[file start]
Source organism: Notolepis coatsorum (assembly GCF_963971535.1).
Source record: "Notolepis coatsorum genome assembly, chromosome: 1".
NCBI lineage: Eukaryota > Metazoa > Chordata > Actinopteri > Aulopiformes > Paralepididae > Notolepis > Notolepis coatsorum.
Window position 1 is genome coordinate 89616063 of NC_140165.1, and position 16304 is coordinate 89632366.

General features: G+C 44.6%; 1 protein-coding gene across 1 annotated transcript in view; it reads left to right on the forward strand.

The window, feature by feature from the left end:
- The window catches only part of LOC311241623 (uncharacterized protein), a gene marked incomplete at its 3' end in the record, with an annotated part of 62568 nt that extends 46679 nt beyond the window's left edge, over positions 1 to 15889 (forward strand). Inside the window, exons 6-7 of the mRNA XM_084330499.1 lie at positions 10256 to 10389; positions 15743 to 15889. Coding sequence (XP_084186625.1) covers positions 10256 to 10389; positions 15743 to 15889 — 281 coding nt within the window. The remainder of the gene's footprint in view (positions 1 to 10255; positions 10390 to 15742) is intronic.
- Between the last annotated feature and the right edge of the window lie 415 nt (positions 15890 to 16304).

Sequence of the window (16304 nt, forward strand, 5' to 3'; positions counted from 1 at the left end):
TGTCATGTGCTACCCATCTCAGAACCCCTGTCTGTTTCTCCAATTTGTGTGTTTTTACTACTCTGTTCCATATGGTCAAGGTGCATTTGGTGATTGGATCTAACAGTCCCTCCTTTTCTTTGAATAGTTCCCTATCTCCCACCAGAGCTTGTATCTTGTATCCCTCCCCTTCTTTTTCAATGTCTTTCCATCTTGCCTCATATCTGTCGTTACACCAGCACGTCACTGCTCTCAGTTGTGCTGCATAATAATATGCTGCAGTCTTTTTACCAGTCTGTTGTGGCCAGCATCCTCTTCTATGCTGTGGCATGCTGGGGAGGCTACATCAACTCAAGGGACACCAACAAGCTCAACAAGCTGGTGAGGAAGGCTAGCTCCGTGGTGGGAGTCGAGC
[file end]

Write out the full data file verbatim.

Source organism: Notolepis coatsorum (assembly GCF_963971535.1).
Source record: "Notolepis coatsorum genome assembly, chromosome: 1".
NCBI lineage: Eukaryota > Metazoa > Chordata > Actinopteri > Aulopiformes > Paralepididae > Notolepis > Notolepis coatsorum.
Window position 1 is genome coordinate 89616063 of NC_140165.1, and position 16304 is coordinate 89632366.

General features: G+C 44.6%; 1 protein-coding gene across 1 annotated transcript in view; it reads left to right on the forward strand.

The window, feature by feature from the left end:
- The window catches only part of LOC311241623 (uncharacterized protein), a gene marked incomplete at its 3' end in the record, with an annotated part of 62568 nt that extends 46679 nt beyond the window's left edge, over positions 1 to 15889 (forward strand). Inside the window, exons 6-7 of the mRNA XM_084330499.1 lie at positions 10256 to 10389; positions 15743 to 15889. Coding sequence (XP_084186625.1) covers positions 10256 to 10389; positions 15743 to 15889 — 281 coding nt within the window. The remainder of the gene's footprint in view (positions 1 to 10255; positions 10390 to 15742) is intronic.
- Between the last annotated feature and the right edge of the window lie 415 nt (positions 15890 to 16304).

Sequence of the window (16304 nt, forward strand, 5' to 3'; positions counted from 1 at the left end):
TGTCATGTGCTACCCATCTCAGAACCCCTGTCTGTTTCTCCAATTTGTGTGTTTTTACTACTCTGTTCCATATGGTCAAGGTGCATTTGGTGATTGGATCTAACAGTCCCTCCTTTTCTTTGAATAGTTCCCTATCTCCCACCAGAGCTTGTATCTTGTATCCCTCCCCTTCTTTTTCAATGTCTTTCCATCTTGCCTCATATCTGTCGTTACACCAGCACGTCACTGCTCTCAGTTGTGCTGCATAATAATATGCTGCAGTCTTTTTACCAGTCTGTTGTGGCCAGCATCCTCTTCTATGCTGTGGCATGCTGGGGAGGCTACATCAACTCAAGGGACACCAACAAGCTCAACAAGCTGGTGAGGAAGGCTAGCTCCGTGGTGGGAGTCGAGC